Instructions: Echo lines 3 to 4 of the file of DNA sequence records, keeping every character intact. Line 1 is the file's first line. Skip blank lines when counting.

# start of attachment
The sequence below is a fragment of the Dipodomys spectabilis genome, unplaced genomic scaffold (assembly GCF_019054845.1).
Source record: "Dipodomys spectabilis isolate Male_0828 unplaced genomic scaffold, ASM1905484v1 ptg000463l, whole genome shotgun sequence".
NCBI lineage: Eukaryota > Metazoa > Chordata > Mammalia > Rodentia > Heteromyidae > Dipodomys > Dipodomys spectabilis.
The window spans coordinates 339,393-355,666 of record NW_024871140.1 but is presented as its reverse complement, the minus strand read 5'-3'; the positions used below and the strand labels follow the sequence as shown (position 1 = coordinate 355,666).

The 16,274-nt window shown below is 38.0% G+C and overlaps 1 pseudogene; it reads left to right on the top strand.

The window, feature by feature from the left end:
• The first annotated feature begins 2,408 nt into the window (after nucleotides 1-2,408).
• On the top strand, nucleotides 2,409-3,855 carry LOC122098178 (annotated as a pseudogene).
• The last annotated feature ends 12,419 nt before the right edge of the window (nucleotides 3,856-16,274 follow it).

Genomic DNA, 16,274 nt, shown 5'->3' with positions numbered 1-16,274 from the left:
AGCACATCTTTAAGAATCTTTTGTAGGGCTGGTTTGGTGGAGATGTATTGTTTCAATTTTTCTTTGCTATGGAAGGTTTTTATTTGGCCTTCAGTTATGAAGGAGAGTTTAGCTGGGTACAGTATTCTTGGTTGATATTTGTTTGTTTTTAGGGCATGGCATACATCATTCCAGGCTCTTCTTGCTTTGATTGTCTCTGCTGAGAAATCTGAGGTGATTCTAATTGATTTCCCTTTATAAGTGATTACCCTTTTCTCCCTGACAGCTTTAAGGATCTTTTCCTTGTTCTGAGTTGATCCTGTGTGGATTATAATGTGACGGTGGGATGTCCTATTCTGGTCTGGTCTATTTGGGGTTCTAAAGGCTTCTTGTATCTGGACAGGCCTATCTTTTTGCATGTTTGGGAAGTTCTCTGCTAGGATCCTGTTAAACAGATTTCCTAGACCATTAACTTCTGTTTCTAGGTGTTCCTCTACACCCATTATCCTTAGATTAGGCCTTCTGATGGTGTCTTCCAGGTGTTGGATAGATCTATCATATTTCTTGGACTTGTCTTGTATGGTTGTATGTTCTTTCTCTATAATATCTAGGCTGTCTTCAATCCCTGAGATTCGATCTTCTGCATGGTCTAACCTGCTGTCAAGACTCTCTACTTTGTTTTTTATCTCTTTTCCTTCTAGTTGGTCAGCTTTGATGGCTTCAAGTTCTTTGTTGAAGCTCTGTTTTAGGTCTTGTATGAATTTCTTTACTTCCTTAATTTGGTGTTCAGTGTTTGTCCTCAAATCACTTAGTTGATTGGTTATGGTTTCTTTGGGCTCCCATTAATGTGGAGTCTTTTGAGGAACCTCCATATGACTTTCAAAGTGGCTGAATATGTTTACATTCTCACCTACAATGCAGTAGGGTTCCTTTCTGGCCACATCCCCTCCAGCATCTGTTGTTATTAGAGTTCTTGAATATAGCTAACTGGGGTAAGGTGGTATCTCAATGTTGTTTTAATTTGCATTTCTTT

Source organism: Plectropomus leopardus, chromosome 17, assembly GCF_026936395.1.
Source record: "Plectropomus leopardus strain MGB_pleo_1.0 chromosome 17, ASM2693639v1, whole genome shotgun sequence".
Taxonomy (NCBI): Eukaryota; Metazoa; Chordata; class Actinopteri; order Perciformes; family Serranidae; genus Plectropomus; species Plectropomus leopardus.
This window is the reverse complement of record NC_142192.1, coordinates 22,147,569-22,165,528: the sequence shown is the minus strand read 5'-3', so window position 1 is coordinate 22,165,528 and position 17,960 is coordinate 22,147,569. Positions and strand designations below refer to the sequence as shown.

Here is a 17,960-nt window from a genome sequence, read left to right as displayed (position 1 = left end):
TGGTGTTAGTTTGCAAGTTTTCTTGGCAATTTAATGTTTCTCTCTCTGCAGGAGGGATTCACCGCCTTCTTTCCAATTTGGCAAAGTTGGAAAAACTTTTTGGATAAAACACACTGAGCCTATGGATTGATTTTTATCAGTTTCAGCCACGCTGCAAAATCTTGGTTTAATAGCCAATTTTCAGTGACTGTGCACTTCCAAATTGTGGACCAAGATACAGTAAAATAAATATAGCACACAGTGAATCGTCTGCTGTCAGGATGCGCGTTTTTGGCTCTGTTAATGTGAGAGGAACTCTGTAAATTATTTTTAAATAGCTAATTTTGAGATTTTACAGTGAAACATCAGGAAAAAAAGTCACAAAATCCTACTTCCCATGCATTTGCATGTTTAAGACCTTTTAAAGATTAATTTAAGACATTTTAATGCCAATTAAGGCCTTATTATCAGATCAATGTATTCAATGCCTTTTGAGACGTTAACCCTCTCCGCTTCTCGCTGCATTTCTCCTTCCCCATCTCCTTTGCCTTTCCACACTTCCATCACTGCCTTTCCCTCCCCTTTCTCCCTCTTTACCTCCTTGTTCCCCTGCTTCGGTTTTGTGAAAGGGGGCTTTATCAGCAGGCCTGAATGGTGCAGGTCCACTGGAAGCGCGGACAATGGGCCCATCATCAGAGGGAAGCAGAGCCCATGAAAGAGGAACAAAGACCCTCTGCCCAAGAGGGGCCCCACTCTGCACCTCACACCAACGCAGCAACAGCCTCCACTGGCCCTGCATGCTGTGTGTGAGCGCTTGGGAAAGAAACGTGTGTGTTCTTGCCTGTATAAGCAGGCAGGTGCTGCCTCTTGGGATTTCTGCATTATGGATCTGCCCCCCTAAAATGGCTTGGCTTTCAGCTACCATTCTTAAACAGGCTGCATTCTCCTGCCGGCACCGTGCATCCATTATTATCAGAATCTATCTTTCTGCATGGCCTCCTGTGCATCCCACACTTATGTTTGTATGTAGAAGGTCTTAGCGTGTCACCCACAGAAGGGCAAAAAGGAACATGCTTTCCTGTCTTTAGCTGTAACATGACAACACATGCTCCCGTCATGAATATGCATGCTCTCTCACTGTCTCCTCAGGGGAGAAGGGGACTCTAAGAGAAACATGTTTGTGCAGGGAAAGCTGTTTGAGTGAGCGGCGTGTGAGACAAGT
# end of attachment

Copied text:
NCBI lineage: Eukaryota > Metazoa > Chordata > Mammalia > Rodentia > Heteromyidae > Dipodomys > Dipodomys spectabilis.
The window spans coordinates 339,393-355,666 of record NW_024871140.1 but is presented as its reverse complement, the minus strand read 5'-3'; the positions used below and the strand labels follow the sequence as shown (position 1 = coordinate 355,666).